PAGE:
CTR is click-through rate, the percentage of people who see the ad, who also click on it. It’s pretty low :D
All reddits funny comics about their ad process are out of date. they basically sell at $0.75 CPM regardless of subreddit, budget or CTR, which is a bit strange. It can be worth doing, if you have a relevant ad, good subreddit and thus a decent CTR. Your game has to suit reddit’s crowd obviously. Note they take 2 days to approve ads, so you need to plan in advance.
The strategy here is kinda different. You can run conventional ads on facebook, but personally I find them crap. What *does* work is boosting your facebook posts with fixed sums of money. So if you have 4,000 facebook fans, you can advertise to them, AND their friends, for $X, which is actually quite a good idea as it’s fairly cunning targeting. Make any facebook post, then click on the ‘boost this post’ link to set any budget you like. It’s very easy. The silly downside is facebook rejects any post where the post graphic is > 20% taken up by text, even if it’s a logo. I have no idea why they do that, but be aware, and have some facebook post-approved images to hand you can set to be the post-image.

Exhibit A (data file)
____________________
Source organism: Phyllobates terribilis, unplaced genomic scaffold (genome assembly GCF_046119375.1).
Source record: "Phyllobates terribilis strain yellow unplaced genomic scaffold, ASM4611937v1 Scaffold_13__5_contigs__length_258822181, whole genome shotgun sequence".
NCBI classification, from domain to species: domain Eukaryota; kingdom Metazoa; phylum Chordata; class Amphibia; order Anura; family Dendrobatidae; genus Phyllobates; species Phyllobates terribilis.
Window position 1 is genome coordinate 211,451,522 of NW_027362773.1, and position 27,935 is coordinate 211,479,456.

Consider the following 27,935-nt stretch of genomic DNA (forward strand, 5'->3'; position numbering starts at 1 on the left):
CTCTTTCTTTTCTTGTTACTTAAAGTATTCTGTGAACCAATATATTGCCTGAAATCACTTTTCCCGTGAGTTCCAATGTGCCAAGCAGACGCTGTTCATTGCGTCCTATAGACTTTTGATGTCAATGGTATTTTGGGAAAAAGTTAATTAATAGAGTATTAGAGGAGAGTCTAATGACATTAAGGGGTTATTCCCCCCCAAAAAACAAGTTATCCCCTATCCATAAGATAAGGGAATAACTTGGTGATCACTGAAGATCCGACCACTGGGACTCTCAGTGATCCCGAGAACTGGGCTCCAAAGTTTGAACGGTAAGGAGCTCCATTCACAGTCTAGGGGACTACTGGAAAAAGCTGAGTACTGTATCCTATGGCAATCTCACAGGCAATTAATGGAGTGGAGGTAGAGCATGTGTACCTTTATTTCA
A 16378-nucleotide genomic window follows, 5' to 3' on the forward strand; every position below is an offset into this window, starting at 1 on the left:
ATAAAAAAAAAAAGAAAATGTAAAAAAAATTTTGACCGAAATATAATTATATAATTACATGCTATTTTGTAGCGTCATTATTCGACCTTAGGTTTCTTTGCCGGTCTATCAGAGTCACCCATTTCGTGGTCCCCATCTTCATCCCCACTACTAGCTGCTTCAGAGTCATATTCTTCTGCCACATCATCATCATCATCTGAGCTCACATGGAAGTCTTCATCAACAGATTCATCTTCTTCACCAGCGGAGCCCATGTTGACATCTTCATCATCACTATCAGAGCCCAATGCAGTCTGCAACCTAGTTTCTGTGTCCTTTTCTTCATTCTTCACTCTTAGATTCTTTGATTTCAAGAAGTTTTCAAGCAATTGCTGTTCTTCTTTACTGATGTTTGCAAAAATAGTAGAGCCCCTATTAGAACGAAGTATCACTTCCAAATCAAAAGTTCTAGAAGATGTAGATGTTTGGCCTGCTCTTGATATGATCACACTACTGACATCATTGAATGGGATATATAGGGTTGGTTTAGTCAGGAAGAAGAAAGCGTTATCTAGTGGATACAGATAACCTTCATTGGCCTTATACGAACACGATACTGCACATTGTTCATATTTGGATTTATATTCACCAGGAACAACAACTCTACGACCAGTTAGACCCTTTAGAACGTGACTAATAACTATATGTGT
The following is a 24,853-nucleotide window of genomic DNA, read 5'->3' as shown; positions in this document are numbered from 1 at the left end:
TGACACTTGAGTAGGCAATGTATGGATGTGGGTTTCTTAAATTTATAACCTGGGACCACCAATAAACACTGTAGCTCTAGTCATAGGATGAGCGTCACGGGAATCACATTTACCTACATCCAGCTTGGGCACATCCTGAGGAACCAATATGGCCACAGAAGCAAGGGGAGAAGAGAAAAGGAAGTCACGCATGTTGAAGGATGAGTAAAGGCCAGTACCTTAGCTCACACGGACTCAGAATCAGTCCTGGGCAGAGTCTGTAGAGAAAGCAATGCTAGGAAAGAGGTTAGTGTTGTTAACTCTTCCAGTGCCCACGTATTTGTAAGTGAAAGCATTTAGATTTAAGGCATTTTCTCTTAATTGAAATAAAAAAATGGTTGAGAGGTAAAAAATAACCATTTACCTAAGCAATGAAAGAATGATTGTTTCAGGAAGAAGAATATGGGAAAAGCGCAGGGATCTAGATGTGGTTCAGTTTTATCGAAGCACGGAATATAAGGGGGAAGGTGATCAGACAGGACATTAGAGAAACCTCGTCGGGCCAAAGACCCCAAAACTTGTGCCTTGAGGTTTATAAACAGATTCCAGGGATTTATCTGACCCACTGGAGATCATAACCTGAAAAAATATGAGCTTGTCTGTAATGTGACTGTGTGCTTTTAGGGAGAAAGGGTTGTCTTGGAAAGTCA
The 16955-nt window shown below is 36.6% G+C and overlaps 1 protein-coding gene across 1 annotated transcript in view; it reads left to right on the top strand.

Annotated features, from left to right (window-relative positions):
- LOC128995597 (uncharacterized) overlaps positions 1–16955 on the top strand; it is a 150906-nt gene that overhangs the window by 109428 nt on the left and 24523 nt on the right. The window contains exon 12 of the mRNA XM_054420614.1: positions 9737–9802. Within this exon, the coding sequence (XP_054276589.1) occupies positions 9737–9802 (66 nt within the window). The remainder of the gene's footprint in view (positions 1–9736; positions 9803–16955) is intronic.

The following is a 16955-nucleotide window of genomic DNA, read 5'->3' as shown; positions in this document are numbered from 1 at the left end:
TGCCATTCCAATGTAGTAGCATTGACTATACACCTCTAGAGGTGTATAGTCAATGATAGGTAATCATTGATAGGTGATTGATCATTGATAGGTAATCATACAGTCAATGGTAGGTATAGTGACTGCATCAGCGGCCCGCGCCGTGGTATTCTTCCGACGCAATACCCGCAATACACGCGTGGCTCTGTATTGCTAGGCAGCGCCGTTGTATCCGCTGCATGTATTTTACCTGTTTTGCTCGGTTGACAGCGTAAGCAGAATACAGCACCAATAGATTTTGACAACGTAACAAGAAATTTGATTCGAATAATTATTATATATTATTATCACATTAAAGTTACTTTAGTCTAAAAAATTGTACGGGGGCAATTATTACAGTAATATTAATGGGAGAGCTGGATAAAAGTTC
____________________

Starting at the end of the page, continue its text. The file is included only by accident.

There are other options, I’ve used blogads many years ago, and game-advertising online, and many direct site deals. Your mileage may vary a lot. You might just have ‘one of those games’ that doesn’t do well with ads, or it might be the special secret ingredient you never knew you needed. Don’t blame me if you waste all your money! I guess my TL;DR would be ‘advertising works, tracking it is not straightforward, you need to experiment to find the right network, know *why* you are advertising’.